Questions/issues regarding generators

Allen Wirfs-Brock allen at wirfs-brock.com
Fri Mar 15 23:34:53 PDT 2013


On Mar 15, 2013, at 5:55 PM, Waldemar Horwat wrote:

> On 03/14/2013 04:14 PM, Brendan Eich wrote:
>> Andreas Rossberg wrote:
>>> On 14 March 2013 23:38, Brendan Eich<brendan at mozilla.com>  wrote:
>>>> Andreas Rossberg wrote:
>>>>> That leaves my original proposal not to have generator application
>>>>> return an iterator, but only an iterable. Under that proposal, your
>>>>> example requires disambiguation by inserting the intended call(s) to
>>>>> .iterator in the right place(s).
>>>> That's horribly inconvenient. It takes Dmitry's example:
>>>> 
>>>>  function* enum(from, to) { for (let i = from; i<= to; ++i) yield i }
>>>> 
>>>>  let rangeAsGenerator = enum(1, 4)
>>>>  let dup = zip(rangeAsGenerator, rangeAsGenerator)  // Oops!
>>>> 
>>>> which contains a bug under the Harmony proposal, to this:
>>>> 
>>>>  function* enum(from, to) { for (let i = from; i<= to; ++i) yield i }
>>>> 
>>>>  let rangeAsGenerator = enum(1, 4)
>>>>  let dup = zip(rangeAsGenerator[@iterator](), rangeAsGenerator[@iterator]())
>>> 
>>> No, why? The zip function invokes the iterator method for you.
>> 
>> Sure, but only if you know that. I thought you were advocating explicit iterator calls.
>> 
>> A call expression cannot be assumed to return a result that can be consumed by some mutating protocol twice, in general. Why should generator functions be special?
>> 
>> I agree they could be special-cased, but doing so requires an extra allocation (the generator-iterable that's returned).
>> 
>> Meanwhile the Pythonic pattern is well-understood, works fine, and (contra Dmitry's speculation) does not depend on class-y OOP in Python.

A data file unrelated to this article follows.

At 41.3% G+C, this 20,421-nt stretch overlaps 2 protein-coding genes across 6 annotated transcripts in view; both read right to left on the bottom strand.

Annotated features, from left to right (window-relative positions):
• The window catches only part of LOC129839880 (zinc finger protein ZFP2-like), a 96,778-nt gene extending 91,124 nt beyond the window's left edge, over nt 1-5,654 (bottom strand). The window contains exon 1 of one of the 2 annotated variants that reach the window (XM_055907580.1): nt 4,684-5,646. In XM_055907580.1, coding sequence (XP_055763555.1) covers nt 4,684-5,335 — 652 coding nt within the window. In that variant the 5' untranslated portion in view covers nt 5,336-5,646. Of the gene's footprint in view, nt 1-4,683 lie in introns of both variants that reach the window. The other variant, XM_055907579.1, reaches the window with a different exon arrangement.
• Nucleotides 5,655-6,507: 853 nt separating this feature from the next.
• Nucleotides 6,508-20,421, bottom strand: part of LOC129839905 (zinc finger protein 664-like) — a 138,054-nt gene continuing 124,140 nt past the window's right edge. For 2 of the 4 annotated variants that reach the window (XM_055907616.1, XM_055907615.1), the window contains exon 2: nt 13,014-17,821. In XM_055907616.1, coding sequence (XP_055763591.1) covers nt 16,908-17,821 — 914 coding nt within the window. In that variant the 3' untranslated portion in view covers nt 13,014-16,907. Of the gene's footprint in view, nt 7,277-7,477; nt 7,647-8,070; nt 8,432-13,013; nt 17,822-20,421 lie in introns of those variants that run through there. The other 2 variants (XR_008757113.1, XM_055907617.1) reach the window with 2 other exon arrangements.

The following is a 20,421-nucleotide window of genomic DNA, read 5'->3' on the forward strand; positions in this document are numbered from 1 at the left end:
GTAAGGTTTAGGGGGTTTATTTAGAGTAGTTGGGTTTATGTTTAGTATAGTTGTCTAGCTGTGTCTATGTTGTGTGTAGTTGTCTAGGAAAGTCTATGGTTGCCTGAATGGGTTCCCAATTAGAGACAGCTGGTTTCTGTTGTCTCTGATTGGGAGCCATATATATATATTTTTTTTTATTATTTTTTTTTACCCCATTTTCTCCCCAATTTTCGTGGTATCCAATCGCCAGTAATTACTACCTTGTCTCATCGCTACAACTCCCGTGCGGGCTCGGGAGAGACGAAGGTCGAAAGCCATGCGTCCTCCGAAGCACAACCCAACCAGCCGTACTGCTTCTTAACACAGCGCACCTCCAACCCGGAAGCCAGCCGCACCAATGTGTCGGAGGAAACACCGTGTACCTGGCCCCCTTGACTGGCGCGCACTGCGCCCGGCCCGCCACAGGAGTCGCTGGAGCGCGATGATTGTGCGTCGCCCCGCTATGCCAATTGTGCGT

>> 
>> I guess it's the season of extra allocations, but still: in general when I consume foo() via something that mutates its return value, I do not expect to be able to treat foo() as referentially transparent. Not in JS!
> 
> Does for-of accept only iterables, only iterators, or both?  Presumably a function like zip would make a similar decision.  The problem is if the answer is "both".

Strictly speaking for-of only accepts iterables since it always invokes the @@iterator on the value to the RHS of the 'of' keyword.  For-of expects to get a iterator back from the @@iterator call.

Using informal interface descriptions this can be described as:

interface <iterable> {
   @@iterator: ()-> <iterator>
}

interface <iterator> {
   next: () ->  <nextResult>
}

interface <nexdtResult> {
   done: <boolean>,
   value: <any>
}

class Array implements <iterable> {...}
class Map implements <iterable> {...}
class Uint32Array implements <iterable> {...}
etc.

class "builtinArrayIterator" implements < iterator >+< iterable > {...}
class "builtinMapIterator" implements < iterator >+< iterable > {...}

The dual nature of the built-in iterators is nice because it allows formulation like:

for (v of myArray) ...  //iterate over an array using its default iterator
for ([k,v] of myArray.entries())  ... //iterate over an array using an alternative iterator as the iterable
for (ev of (for (v of myArray) if (v&1==0) v)) ...  //the iterable is a generator expression

My understanding of Andrea's concerns is that there is a hazard that somebody might try to invoke @@iterator more than  once on an iterator that was also an iterable.  This isn't a hazard at all, in the context of for-of and the built-ins.  for-of never calls @@iterator more than once in that manner.  Multiple invocations of @@iterable is only possible using explicit user written calls. Also all the built-in iterable collections are specified  to return a new iterable instance for each call to @@iterable so there shouldn't be any concern about accidentally getting the same iterator back from any built-in collection.

If we are concerned about the hazard of users coding multiple @@iterator calls to a single built-in iterator instance, the simplest solution is probably to define @@iterator for them such that they throw if the iterator instance is not in its initial state.  User defined iterators are, of course, free to define @@iterator in any manner they wish.  They might "clone" the iterator, or throw or whatever they wanted. 

Allen







> 
>    Waldemar
> 
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